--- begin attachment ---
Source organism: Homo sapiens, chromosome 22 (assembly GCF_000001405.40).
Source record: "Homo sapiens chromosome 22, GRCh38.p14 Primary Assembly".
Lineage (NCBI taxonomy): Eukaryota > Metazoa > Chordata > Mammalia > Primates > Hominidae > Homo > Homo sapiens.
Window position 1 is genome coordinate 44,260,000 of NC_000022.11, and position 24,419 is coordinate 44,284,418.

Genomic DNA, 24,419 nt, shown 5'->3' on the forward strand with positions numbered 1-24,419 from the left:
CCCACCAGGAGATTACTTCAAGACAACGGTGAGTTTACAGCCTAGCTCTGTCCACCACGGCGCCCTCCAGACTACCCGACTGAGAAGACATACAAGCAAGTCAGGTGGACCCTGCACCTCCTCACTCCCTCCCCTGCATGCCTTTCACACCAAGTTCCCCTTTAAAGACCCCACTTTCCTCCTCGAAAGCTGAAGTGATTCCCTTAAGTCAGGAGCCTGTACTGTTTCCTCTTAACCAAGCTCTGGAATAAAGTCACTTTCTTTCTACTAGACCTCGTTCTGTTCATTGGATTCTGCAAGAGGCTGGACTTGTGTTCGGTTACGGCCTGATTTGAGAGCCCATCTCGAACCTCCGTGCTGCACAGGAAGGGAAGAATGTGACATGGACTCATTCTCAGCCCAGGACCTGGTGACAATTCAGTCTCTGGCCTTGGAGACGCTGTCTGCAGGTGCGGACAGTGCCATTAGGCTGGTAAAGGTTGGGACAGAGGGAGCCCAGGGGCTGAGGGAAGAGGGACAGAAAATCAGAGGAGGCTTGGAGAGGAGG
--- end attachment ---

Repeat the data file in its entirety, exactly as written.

Source organism: Homo sapiens, chromosome 22 (assembly GCF_000001405.40).
Source record: "Homo sapiens chromosome 22, GRCh38.p14 Primary Assembly".
Lineage (NCBI taxonomy): Eukaryota > Metazoa > Chordata > Mammalia > Primates > Hominidae > Homo > Homo sapiens.
Window position 1 is genome coordinate 44,260,000 of NC_000022.11, and position 24,419 is coordinate 44,284,418.

Genomic DNA, 24,419 nt, shown 5'->3' on the forward strand with positions numbered 1-24,419 from the left:
CCCACCAGGAGATTACTTCAAGACAACGGTGAGTTTACAGCCTAGCTCTGTCCACCACGGCGCCCTCCAGACTACCCGACTGAGAAGACATACAAGCAAGTCAGGTGGACCCTGCACCTCCTCACTCCCTCCCCTGCATGCCTTTCACACCAAGTTCCCCTTTAAAGACCCCACTTTCCTCCTCGAAAGCTGAAGTGATTCCCTTAAGTCAGGAGCCTGTACTGTTTCCTCTTAACCAAGCTCTGGAATAAAGTCACTTTCTTTCTACTAGACCTCGTTCTGTTCATTGGATTCTGCAAGAGGCTGGACTTGTGTTCGGTTACGGCCTGATTTGAGAGCCCATCTCGAACCTCCGTGCTGCACAGGAAGGGAAGAATGTGACATGGACTCATTCTCAGCCCAGGACCTGGTGACAATTCAGTCTCTGGCCTTGGAGACGCTGTCTGCAGGTGCGGACAGTGCCATTAGGCTGGTAAAGGTTGGGACAGAGGGAGCCCAGGGGCTGAGGGAAGAGGGACAGAAAATCAGAGGAGGCTTGGAGAGGAGG